2018-05-16 11:57:11 BdST
Traders defy rates fixed by city corporations
Price hike of essentials, ahead of the holy month of Ramadan, continued as traders are selling those at much higher rates compared to those fixed by the two city corporations.
According to the Department of Agricultural Marketing (DAM) survey on 34 essentials and Trading Corporation of Bangladesh (TCB) price chart, most of the retailers in the city have been selling products at rates higher by 8.0 to 166 per cent than 'logical'.
The two city corporations (DNCC and DSCC) displayed charts at all kitchen markets in the city, based on the 'logical price list', prepared by the DAM.
The DAM fixes the retail prices (minimum to maximum) taking into account the wholesale rates and then adding 5.0 per cent to 20 per cent profits as well as marketing and other maintenance costs.
Experts said lack of market monitoring is been encouraging unscrupulous traders to fleece the commoners. It may increase food inflationary pressure further during this Ramadan.
DAM data and a spot visit to key kitchen markets in the city revealed that most of retailers were not following the city corporation price charts.
Chickpea was selling at Tk 90-110 a kg when its retail price should be a maximum of Tk 71 a kg considering its import costs and other operational costs, 47-56 per cent higher than that of DAM.
Some kitchen markets, including Shantinagar, Gulshan-2 intersection, however, did not show price charts which encouraged traders to fix prices at their whims, said consumers.
Staple rice is selling at 12.5 to 30 per cent higher rate at retail market, compared to the DAM price.
TCB data showed rice is selling at Tk 44 (coarse) to Tk 68 (finer) in Dhaka. DAM price chart shows the price it at Tk 40-Tk 64 a kg.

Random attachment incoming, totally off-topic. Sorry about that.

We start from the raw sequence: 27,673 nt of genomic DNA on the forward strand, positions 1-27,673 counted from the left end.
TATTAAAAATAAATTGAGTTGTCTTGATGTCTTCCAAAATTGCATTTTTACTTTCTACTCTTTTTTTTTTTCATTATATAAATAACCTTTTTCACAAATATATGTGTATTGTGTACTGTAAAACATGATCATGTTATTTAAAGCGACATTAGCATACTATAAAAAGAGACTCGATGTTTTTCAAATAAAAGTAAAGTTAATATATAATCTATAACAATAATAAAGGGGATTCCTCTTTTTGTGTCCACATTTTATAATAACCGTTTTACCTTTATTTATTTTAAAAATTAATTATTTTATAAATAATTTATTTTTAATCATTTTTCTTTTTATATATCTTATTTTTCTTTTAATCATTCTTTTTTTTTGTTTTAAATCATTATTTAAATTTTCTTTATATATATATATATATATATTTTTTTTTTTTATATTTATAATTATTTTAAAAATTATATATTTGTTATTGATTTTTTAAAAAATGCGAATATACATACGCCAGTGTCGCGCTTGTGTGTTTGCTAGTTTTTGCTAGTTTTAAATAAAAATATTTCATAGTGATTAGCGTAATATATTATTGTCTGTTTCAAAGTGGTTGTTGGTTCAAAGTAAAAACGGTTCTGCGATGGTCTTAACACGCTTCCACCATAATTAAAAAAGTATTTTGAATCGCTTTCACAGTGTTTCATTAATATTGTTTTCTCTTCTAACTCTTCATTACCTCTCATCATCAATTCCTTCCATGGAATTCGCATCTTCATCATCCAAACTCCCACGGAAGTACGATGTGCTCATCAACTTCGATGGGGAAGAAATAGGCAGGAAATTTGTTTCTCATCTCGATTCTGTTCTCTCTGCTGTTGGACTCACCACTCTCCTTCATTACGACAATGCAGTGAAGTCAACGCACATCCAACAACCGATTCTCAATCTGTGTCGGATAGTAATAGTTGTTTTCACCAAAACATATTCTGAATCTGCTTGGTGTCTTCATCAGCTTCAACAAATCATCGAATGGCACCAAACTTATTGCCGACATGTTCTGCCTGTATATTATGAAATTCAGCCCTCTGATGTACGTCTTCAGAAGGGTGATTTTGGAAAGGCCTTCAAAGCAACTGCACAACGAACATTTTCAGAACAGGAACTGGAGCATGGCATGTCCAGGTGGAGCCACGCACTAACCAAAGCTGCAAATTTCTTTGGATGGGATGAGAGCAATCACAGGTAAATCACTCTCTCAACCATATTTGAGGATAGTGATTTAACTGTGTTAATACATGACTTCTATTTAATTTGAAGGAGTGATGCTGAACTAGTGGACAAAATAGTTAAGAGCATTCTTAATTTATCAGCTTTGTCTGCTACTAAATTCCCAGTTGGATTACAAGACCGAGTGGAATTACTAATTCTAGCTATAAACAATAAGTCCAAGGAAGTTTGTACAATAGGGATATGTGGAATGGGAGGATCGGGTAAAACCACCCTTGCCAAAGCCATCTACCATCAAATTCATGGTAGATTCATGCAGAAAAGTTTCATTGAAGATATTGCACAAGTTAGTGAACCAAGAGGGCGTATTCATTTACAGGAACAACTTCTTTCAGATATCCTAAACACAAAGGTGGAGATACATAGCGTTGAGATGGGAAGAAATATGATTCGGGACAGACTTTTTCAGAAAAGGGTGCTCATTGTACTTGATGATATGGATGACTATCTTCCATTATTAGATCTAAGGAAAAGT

Local onion is selling at Tk 50- Tk 55 a kg -- 23 per cent higher than the price shown on the DAM chart.
However, DAM study showed sugar was selling at 8.0 per cent higher rate, imported garlic 41 per cent, imported ginger 40 per cent, potato 33 per cent, green chilli 166 per cent, brinjal 44-48 per cent and tomato at 50 per cent higher than the fixed prices.
Consumers Association of Bangladesh (CAB) secretary Humayun Kabir Bhuiyan said the rising price of food items appears to be the outcome of the authorities' inability to respond to the worrying trend of market manipulation.
Unscrupulous traders continue to take advantage of the high demand for certain food items during this season while blaming other factors for it.
He, however, said that the association would disclose the current commodity market situation today (Wednesday) at a press conference.
Prof Golam Hafiz Kennedy, an agri economist and commodity market expert, said the commerce minister failed to keep his promise as he earlier declared that prices will not increase during the Ramadan.
However, the commerce minister at a meeting last month also said the supply of all food items that are widely consumed during the month of Ramadan was more than enough to meet the expected demand.
He pointed out that market operation by the state-run TCB failed to have any impact on the market as it supplies less than 1.0 per cent of the total demand.
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